The Washington Post has an in-dept article on the new book by Peter Godfrey-Smith, titled ‘Other Minds: The Octopus, the Sea, and the Deep Origins of Consciousness’. The book tackles the fascinating subject of octopus intelligence, among other things.
Captive octopuses give full rein to that mischievous temperament, learning to pop light bulbs with jetted water, block the outflow of their tanks so they overflow and recognize individual people, squirting those they dislike with water (or perhaps water jets are an aquatic sign of friendship?). With half a billion neurons to play with, there is space for a lot of complexity. Admittedly, that’s only about half a percent of humans’ hardware, but it compares favorably with dogs’.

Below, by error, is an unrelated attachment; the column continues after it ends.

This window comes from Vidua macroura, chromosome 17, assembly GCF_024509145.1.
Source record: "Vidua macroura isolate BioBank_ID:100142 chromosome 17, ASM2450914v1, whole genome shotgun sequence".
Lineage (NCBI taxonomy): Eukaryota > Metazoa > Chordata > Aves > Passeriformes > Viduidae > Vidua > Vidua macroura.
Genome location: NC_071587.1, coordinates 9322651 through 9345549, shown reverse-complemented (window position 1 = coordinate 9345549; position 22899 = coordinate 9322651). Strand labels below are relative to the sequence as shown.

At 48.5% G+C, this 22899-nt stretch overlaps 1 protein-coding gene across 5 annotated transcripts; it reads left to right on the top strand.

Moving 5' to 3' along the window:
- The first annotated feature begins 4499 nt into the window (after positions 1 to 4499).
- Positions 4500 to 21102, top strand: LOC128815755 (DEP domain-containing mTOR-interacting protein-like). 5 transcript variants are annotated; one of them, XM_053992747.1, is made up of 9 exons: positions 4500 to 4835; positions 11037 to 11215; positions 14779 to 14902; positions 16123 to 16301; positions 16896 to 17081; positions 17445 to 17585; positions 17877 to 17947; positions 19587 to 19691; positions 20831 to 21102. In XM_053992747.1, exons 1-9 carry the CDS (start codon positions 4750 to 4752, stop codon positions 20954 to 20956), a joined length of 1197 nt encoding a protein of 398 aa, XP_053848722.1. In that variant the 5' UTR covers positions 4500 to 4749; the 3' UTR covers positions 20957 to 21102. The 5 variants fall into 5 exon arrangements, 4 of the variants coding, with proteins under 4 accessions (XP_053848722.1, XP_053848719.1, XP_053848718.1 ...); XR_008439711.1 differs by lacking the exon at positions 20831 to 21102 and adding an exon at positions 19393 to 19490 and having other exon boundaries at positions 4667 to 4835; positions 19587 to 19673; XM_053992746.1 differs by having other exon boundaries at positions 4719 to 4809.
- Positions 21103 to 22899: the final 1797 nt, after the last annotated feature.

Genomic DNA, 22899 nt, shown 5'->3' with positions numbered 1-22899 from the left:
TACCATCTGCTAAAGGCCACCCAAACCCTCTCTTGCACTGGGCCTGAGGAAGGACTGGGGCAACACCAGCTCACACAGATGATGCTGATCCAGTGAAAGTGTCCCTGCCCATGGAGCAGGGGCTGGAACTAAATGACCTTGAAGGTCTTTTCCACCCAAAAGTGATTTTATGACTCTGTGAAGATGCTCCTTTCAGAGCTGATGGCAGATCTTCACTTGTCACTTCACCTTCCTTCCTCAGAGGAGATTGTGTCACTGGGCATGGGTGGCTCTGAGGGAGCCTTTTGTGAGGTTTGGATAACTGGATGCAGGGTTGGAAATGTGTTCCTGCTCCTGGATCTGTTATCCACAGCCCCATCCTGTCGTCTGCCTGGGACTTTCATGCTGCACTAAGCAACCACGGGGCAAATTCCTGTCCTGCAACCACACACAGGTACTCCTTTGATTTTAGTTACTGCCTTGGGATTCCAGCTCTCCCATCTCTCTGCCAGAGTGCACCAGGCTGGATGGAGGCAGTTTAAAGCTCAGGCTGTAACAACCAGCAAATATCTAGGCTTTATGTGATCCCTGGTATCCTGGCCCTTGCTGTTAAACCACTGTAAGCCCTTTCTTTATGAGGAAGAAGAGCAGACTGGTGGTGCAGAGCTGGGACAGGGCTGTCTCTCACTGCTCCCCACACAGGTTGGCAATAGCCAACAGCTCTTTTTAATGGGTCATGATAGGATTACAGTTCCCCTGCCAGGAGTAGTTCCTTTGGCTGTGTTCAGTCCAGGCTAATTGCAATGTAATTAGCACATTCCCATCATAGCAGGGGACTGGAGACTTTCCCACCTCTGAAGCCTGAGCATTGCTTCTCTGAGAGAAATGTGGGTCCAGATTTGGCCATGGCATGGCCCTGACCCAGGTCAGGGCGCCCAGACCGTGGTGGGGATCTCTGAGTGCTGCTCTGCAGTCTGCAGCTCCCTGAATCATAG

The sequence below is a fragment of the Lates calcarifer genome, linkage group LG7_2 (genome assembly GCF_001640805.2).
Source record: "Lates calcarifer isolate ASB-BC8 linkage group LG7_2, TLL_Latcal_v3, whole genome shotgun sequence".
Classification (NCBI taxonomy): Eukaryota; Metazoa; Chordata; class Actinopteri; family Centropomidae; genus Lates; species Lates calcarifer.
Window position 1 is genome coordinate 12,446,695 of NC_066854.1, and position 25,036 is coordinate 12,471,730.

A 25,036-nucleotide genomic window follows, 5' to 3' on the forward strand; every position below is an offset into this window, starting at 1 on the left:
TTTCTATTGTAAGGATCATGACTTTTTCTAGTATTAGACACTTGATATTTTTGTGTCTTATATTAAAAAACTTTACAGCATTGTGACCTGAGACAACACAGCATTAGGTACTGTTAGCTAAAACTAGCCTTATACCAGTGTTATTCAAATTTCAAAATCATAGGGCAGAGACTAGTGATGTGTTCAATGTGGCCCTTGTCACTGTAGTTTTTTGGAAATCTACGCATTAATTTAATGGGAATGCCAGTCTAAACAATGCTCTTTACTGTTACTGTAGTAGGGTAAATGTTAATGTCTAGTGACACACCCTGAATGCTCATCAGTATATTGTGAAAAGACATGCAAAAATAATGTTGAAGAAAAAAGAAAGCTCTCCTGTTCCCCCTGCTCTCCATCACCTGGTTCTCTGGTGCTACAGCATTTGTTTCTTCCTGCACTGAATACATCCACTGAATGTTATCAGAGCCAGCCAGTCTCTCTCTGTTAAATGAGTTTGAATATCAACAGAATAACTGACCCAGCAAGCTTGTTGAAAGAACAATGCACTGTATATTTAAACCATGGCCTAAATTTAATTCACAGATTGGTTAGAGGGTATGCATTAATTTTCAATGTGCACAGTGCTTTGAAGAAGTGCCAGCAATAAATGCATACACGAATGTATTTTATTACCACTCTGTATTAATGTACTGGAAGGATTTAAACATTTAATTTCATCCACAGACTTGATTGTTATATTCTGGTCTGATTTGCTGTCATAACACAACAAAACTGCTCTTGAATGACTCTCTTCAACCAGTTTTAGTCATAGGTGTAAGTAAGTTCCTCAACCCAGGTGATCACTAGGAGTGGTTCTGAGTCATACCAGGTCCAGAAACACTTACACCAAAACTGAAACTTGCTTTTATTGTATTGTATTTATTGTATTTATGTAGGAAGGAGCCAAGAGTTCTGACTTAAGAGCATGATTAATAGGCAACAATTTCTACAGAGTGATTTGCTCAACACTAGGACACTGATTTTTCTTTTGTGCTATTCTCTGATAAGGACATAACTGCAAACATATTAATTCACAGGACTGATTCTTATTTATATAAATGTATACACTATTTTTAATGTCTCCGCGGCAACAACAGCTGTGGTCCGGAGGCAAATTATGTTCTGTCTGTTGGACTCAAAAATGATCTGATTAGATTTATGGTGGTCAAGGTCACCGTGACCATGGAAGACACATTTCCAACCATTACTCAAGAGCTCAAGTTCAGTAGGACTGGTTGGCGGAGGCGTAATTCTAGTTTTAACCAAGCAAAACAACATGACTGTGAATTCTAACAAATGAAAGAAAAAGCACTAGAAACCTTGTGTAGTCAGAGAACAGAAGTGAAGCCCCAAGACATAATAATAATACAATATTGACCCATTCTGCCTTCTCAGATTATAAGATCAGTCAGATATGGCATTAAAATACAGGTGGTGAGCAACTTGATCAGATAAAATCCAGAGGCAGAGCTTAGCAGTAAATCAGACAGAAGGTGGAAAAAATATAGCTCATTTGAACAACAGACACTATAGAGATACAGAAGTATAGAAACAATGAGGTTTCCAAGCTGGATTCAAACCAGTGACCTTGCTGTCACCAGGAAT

BoingBoing Science Editor Maggie Koerth-Baker gives an explanation on why octopuses are so awesome:
Only recently have scientists accorded chimpanzees, so closely related to humans we can share blood transfusions, the dignity of having a mind. But now, increasingly, researchers who study octopuses are convinced that these boneless, alien animals — creatures whose ancestors diverged from the lineage that would lead to ours roughly 500 to 700 million years ago — have developed intelligence, emotions, and individual personalities. Their findings are challenging our understanding of consciousness itself.
So, after all of that wonderful information, why the hell would anyone eat an octopus? Here is a list of the worldwide octopus dishes for you to avoid like the plague!
To be safe, you better Go Vegan!